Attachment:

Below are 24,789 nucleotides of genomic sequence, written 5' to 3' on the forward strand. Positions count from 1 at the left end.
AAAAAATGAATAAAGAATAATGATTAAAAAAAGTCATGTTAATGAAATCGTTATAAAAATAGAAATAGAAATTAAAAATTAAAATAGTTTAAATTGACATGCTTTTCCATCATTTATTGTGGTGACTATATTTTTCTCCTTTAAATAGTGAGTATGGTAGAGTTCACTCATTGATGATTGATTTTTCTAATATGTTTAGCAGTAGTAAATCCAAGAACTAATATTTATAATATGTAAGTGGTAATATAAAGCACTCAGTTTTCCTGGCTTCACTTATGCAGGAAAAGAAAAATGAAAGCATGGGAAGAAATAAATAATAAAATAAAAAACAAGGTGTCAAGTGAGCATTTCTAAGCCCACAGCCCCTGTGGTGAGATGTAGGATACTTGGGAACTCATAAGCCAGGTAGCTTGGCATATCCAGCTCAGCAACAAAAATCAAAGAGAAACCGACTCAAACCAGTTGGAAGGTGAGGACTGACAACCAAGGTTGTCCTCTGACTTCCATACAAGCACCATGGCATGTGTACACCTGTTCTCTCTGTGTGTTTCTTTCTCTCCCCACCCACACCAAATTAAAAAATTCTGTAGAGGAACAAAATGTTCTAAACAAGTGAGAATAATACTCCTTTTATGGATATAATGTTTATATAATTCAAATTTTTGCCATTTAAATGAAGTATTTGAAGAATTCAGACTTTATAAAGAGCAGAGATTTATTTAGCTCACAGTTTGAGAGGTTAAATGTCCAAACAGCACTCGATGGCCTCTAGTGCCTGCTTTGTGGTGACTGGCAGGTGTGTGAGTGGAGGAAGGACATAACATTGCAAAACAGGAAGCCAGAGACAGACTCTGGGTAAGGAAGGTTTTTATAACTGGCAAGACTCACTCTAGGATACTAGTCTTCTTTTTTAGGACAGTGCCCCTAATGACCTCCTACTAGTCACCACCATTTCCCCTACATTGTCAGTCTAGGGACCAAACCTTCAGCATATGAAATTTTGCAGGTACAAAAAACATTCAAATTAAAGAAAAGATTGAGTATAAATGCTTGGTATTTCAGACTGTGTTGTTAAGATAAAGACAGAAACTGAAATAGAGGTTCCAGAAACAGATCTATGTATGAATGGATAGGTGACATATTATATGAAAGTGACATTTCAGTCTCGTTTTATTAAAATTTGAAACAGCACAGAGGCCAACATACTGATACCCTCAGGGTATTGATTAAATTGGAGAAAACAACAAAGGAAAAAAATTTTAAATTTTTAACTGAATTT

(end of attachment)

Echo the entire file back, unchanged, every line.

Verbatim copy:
Below are 24,789 nucleotides of genomic sequence, written 5' to 3' on the forward strand. Positions count from 1 at the left end.
AAAAAATGAATAAAGAATAATGATTAAAAAAAGTCATGTTAATGAAATCGTTATAAAAATAGAAATAGAAATTAAAAATTAAAATAGTTTAAATTGACATGCTTTTCCATCATTTATTGTGGTGACTATATTTTTCTCCTTTAAATAGTGAGTATGGTAGAGTTCACTCATTGATGATTGATTTTTCTAATATGTTTAGCAGTAGTAAATCCAAGAACTAATATTTATAATATGTAAGTGGTAATATAAAGCACTCAGTTTTCCTGGCTTCACTTATGCAGGAAAAGAAAAATGAAAGCATGGGAAGAAATAAATAATAAAATAAAAAACAAGGTGTCAAGTGAGCATTTCTAAGCCCACAGCCCCTGTGGTGAGATGTAGGATACTTGGGAACTCATAAGCCAGGTAGCTTGGCATATCCAGCTCAGCAACAAAAATCAAAGAGAAACCGACTCAAACCAGTTGGAAGGTGAGGACTGACAACCAAGGTTGTCCTCTGACTTCCATACAAGCACCATGGCATGTGTACACCTGTTCTCTCTGTGTGTTTCTTTCTCTCCCCACCCACACCAAATTAAAAAATTCTGTAGAGGAACAAAATGTTCTAAACAAGTGAGAATAATACTCCTTTTATGGATATAATGTTTATATAATTCAAATTTTTGCCATTTAAATGAAGTATTTGAAGAATTCAGACTTTATAAAGAGCAGAGATTTATTTAGCTCACAGTTTGAGAGGTTAAATGTCCAAACAGCACTCGATGGCCTCTAGTGCCTGCTTTGTGGTGACTGGCAGGTGTGTGAGTGGAGGAAGGACATAACATTGCAAAACAGGAAGCCAGAGACAGACTCTGGGTAAGGAAGGTTTTTATAACTGGCAAGACTCACTCTAGGATACTAGTCTTCTTTTTTAGGACAGTGCCCCTAATGACCTCCTACTAGTCACCACCATTTCCCCTACATTGTCAGTCTAGGGACCAAACCTTCAGCATATGAAATTTTGCAGGTACAAAAAACATTCAAATTAAAGAAAAGATTGAGTATAAATGCTTGGTATTTCAGACTGTGTTGTTAAGATAAAGACAGAAACTGAAATAGAGGTTCCAGAAACAGATCTATGTATGAATGGATAGGTGACATATTATATGAAAGTGACATTTCAGTCTCGTTTTATTAAAATTTGAAACAGCACAGAGGCCAACATACTGATACCCTCAGGGTATTGATTAAATTGGAGAAAACAACAAAGGAAAAAAATTTTAAATTTTTAACTGAATTT